The New York Mets are beginning to see the effects of strong starting pitching trickle down to the rest of their roster. In large part because Mets starters have lasted at least six innings in 17 of their last 18 starts, the team decided Wednesday to proceed with a shorthanded bullpen for the foreseeable future, perhaps even for the rest of the first half.
Rather than place injured outfielder Kirk Nieuwenhuis on the disabled list or keep Nieuwenhuis around and play with a shorthanded bench until he is ready to return, the Mets decided to designate left-handed reliever Justin Hampson for assignment and recall infielder Jordany Valdespin from Triple-A Buffalo. That move gave the Mets a six-man bench to go along with a six-man bullpen.
Though orthodox National League strategy dictates that a seven-man bullpen is ideal, the Mets can afford to play short given the strength of their starting staff. Chris Young gave the Mets another seven innings in a 9-2 loss to the Phillies on Wednesday, after Jon Niese went eight strong the night before.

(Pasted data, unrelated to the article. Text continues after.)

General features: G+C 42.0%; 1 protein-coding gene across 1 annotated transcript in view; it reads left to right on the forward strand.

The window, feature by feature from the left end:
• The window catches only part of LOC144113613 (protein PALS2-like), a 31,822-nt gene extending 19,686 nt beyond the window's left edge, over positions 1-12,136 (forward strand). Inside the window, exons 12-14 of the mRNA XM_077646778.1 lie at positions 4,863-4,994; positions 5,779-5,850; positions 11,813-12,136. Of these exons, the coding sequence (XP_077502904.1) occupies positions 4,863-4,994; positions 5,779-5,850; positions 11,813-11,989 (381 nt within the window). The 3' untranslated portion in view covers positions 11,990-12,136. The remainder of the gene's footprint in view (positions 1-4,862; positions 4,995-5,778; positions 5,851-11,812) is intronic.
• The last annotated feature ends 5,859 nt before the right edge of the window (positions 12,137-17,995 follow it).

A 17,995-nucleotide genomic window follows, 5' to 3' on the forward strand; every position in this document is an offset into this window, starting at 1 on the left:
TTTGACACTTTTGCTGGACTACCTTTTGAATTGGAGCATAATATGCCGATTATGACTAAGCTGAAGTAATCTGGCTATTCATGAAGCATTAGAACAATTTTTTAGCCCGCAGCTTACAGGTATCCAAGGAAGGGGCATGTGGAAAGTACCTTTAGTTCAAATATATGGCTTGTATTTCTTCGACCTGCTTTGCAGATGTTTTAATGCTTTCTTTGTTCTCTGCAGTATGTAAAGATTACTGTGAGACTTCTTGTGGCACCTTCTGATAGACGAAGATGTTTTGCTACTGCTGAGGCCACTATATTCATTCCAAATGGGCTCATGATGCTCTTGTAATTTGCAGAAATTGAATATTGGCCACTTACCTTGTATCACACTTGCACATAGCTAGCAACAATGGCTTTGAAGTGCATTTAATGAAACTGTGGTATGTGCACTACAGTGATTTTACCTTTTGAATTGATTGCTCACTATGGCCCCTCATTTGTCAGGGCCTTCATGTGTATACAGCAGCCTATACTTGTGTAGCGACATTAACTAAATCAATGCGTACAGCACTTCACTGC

Those two outings are just the latest examples. The rotation has pitched so many innings lately that over the weekend, manager Terry Collins wondered out loud if his relief corps was receiving enough work to be effective.
Not that the Mets are complaining. Their starters are pitching deep into games because they are succeeding. Over their last 18 starts, Young, Niese, R.A. Dickey, Johan Santana and Dillon Gee are a combined 9-7 with a 2.66 ERA. The rotation's season ERA stands at 3.39, putting the team third in the league behind the Nationals and Dodgers. Mets starters also rank second in baseball with 445 strikeouts.
Compare that to New York's bullpen, which coughed up six more runs Wednesday and ranks last in the majors with a 5.11 ERA.